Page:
On Sunday 19 October I took part in the Institute of Ideas' annual Battle of Ideas at the Barbican which aims to encourage free-thinking and open-ended public discussion on a range of topical subjects. PwC is a proud sponsor of this yearly event.
The other panellists for the ‘Big Data: Big Danger?’ session were Sheila Bird from the Cambridge Institute of Public Health, Marion Oswald from the University of Winchester, and Sandy Starr from the Progress Educational Trust. The session was chaired by Timandra Harkness.
The session looked at the danger and opportunities of Big Data. I focused on 4 topics: Definitions; Decisions; Next step; A new Data Deal.
Let’s start by the definition of Big Data, which is assumed often to be understood, but seems to mean different things to different people. There is no right or wrong definition. To me, big data is the ability to use lots of data to support decisions.
That begs 3 questions:
First question: What kind of data? Let’s start with where I live (GPS), who lives with me or next to me, what I read and buy on the internet (cookies), how I use my phone & iPad, my car (GPS), what I buy (credit cards), what we watch on TV (Set Top Box) or listen on radio (DAB), what our neighbours are like (post code socio demographic and behavioural data). And of course a very thorough picture of my health profile. There is one thing which isn’t known (or should not be known), it is my name, as it will have been taken out of the data and replaced by a number. Marion Oswald talked briefly about getting the right law and regulation. There was a great article in the Evening Standard developing these points.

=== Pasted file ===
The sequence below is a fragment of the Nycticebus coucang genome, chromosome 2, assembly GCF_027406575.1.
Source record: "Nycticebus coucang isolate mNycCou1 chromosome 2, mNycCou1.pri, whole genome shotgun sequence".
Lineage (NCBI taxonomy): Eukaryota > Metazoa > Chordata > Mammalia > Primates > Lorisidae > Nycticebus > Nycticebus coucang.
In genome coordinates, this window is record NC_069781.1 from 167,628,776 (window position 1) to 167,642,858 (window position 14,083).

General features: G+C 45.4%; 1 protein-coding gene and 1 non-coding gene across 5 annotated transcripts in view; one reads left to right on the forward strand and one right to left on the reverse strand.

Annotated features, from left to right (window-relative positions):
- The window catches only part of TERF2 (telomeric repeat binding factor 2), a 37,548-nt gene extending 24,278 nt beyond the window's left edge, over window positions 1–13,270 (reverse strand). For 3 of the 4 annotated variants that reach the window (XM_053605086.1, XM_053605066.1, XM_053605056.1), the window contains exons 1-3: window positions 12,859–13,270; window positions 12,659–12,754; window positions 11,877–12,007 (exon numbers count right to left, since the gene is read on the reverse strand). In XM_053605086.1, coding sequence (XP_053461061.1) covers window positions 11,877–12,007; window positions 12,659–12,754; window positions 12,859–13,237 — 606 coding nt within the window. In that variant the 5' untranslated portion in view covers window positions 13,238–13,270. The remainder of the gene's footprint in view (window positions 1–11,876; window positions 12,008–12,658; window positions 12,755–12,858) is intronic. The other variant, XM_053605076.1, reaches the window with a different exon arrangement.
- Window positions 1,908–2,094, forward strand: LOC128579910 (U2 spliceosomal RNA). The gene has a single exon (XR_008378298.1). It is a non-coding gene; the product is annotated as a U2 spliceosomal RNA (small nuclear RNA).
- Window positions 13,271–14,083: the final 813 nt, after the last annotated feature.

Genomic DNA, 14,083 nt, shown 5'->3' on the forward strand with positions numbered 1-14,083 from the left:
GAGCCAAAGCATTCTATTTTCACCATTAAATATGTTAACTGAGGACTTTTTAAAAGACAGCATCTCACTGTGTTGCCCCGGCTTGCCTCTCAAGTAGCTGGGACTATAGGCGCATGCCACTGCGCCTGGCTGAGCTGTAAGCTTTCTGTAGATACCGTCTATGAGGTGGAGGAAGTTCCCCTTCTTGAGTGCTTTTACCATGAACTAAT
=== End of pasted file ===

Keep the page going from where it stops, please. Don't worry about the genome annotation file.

Second and third questions: Data to do what? And for whom? We can use big data to improve health, to improve security and detect frauds. In which cases, the beneficiary overall is “society” – and that’s all of us. Big data can also be used to help me get a cheaper car insurance. It requires me fitting a “black box” monitor that allows my insurance company to know how I drive, which presumably will demonstrate with real time data that I respect speed limits and do not drive erratically. In that case, I benefit and the car insurance company too (and the manufacturer of the black boxes, and those employed to build them).
Big data has also come to imply that decisions are made by computer programmes, or with Artificial Intelligence, automatically. For some, alarm bells start ringing. Let’s look at two examples and check the benefits and the dangers:
Many organisations are already equipped with software that processes invoices automatically. The software checks: “Is this invoice matching a contract we have? Has the invoice been authorised by an approved person? Is the amount within the authorised payment bands? Do we have enough funds to pay now?” That saves the organisation time and improves accuracy, which means suppliers can be paid in a timely manner. When these software packages are well tuned, the entire payment process is more efficient and effective. That seems to be a good thing.
But some would say that isn’t really big data, but simply automation of repetitive, standardised tasks. That’s true. Big data comes in the next step: using all these payment transactions, over a few years, to help organisations manage the overall picture of what they spend, with whom and when. Big data can help describe what has been spent, then it can help predict where the spend will be. It can help detect “abnormal” payments. It can help predict whether there is too much risk concentrated into a few suppliers. Think Fukushima and the problems caused indirectly to Apple and its super-efficient but perhaps too concentrated supply chain.